Get to Know
My first venture into the art of jewelry making was at Christmas in 2004, when I was looking for a unique gift for my sister-in-law. While wandering from store to store in downtown Lawrence, I stumbled into a bead bar where a patient "barrista" helped me create my first necklace. It was far from being expertly made, but I still inflicted it upon my sister-in-law, and can honestly say it was indeed a "unique" gift.
My technique and design skills have improved considerably since then, but there's always something more to learn, and that's part of the fun! Much of what I've learned has come from the Internet, from other artists in bead and jewelry groups. I recently took a metalworking class at the Lawrence Arts Center. I'm also a member of SRAJD, the international organization for self-representing artist jewelry designers.
What I make
My jewelry designs are eclectic, from traditional and rather frou-frou to fun and funky. I like to do wire wrapping--it's a pleasant compulsion, actually--so you will find lots of wire-wrapped dangles and coiled wire in my work. I also like taking age-old chainmaille designs and embellishing them or combining them in different ways.
What it's made of and how it's put together
My pieces combine metals described below with semiprecious gemstones, Swarovski crystals, handmade artisan lampworked glass beads that I purchase from other artists, and other carefully chosen materials.
* Sterling silver. This is at least 92.5% silver with the other 7.5% being another metal, usually copper, which makes it stronger than the softer metal of 100% silver. The alloy makes it more susceptible to chemical reactions that create tarnish through exposure to air that contains elevated levels of ozone, hydrogen sulfide, or sulfur. While it's desirable to keep the silver in some jewelry designs tarnish-free, tarnish darkening can also be used intentionally to create a patina that brings out details in a design. I intentionally darken some of my pieces with a compound called liver of sulfur, then buff with extra-fine steel wool to bring out highlights. Depending on factors such as water and air temperature and concentration of the solution, liver of sulfur can bring out all sorts of beautiful colors on the metal, from blacks, grays, and browns to subtle blues, reds, and greens.
* Hill Tribes silver of Thailand. Composed of 95% to 99% silver. Thai silver from the Karen Hill Tribe is typically 99.9% silver content, considered fine silver, less susceptible to tarnish. Hill Tribe beads and elements are handmade, so no two are exactly the same.
* Copper. I love this metal for its color and warmth. Unless otherwise noted, all my pieces are either raw copper left to acquire patina naturally over time (to the color of an old penny), or copper that has been patinated with liver of sulfur (instant old-penny color or darker, buffed with extra-fine steel wool to bring out highlights). Differences in body chemistry mean that some people's skin reacts differently to copper than others. For example, when I wear a copper piece, my skin reacts with it to actually polish it up a bit, with no effect on my skin whatsoever. However, there are others whose skin turns green when wearing copper. If you love the look of copper but you're a "greenie," I have a water-based acrylic finish seal lacquer that can be easily applied to a piece to prevent skin reaction. Please let me know if you'd like me to do this for you.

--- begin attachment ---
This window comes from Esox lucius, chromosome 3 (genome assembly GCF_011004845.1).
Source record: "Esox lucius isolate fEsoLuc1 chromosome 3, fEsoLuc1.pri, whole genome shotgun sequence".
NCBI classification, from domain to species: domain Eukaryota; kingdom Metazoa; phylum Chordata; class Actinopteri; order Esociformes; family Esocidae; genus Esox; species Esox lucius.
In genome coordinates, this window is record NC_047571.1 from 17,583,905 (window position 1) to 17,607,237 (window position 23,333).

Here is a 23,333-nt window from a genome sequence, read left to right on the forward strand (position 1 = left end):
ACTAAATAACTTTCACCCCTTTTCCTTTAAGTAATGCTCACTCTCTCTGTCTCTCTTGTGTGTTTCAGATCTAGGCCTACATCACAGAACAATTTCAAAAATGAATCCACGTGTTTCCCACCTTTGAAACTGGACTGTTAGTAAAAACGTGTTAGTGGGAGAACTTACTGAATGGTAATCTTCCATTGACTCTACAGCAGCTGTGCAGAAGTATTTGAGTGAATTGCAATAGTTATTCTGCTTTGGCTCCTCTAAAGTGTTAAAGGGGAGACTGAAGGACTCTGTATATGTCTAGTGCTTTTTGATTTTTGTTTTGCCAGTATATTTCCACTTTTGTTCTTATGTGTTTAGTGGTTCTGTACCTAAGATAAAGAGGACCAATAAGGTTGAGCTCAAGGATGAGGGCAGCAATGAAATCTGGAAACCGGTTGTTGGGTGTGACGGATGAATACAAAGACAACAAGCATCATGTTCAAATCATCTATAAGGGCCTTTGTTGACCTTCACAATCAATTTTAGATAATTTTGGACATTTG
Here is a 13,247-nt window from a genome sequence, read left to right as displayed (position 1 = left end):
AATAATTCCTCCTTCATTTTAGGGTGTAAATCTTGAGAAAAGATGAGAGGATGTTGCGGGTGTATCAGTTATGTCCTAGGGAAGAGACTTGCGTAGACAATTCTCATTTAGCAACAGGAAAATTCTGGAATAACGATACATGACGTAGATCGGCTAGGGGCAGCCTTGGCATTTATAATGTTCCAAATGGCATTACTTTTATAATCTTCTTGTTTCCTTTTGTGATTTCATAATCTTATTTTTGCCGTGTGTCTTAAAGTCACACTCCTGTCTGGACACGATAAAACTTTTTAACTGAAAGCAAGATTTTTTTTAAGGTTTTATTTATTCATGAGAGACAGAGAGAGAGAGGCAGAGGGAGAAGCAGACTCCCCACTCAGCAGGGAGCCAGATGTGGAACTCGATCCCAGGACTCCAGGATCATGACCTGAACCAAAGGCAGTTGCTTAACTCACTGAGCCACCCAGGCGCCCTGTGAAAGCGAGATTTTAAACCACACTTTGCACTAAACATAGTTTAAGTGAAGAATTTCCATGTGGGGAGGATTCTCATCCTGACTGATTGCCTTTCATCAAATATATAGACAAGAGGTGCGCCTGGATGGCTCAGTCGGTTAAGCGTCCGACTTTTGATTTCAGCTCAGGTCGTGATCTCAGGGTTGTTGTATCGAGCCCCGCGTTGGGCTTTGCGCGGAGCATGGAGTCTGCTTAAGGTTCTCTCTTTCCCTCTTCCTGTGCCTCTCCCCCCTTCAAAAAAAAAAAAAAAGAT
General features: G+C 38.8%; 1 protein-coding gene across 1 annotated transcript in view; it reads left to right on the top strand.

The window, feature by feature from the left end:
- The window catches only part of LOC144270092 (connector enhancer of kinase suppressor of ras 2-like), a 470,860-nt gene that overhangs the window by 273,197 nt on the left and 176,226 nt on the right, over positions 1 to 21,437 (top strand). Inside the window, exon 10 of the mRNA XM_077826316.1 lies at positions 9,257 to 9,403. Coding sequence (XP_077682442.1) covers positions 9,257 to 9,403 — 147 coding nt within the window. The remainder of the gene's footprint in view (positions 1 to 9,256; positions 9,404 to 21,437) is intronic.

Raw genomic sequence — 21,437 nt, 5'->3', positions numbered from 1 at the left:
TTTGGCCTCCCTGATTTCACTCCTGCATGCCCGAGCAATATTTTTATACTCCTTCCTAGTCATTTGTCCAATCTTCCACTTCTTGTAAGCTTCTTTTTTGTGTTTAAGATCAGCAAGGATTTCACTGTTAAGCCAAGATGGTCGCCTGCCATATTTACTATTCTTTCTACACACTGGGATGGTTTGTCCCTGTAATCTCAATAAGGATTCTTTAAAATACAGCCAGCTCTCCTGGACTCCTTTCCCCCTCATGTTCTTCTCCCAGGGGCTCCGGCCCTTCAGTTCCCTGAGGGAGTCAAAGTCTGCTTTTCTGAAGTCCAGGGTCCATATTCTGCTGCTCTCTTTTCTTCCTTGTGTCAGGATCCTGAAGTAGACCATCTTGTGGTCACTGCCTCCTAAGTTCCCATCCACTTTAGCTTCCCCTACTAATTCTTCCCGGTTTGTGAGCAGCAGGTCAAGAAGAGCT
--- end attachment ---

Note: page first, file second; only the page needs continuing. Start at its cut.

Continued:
* Gold-filled. This is many, many times more durable than gold-plated metal, yet not as costly as 100% gold. To make gold-filled material, a layer of gold is mechanically bonded with heat and pressure to a supporting base metal (usually brass), then rolled or drawn to a given thickness. In the jewelry industry the quantity of gold (usually 12 or 14kt) must be at least 1/20th by weight of the total product. Gold-filled items will remain gold for a lifetime if cared for properly.
* Vermeil. Pronounced vehr-MAY, this is sterling silver plated with gold, at least 2.5 microns thick and 10kt to be considered true vermeil. Gold vermeil will last for many years without tarnishing and without the gold plate wearing away if cared for properly.
Durability is as important as beauty in a design. For strung necklaces and bracelets, I use professional-quality Soft Flex nylon-covered stainless steel cord. Wire guards add durability where the cord connects to a clasp. In other pieces, I use wrapped wire loops for dangles and some connections rather than simple loops that can bend open; heavier gauges of wire when possible; and double or triple rings or soldered rings for some connections.
Sizing is free, unless there is significant expense involved in adding things to lengthen it. (Note that sizing the bracelet may change its design slightly, since beads or other elements may need to be removed or added. Please contact me, and we can make arrangements.
I have leverbacks, ball posts, and french hooks available. If you prefer something other than what comes with the original design, I'll switch them out for you for free. Exception: clip-ons are extra, as they can be rather pricey. I don't keep these in stock, but can order them.
You can also find my work at the following location:
Northland Exposure Artists' Gallery, Parkville, MO
Hours: Tues-Sat 10:00 am-5:00 pm, Sun 12:00pm-4:00pm www.northlandartists.com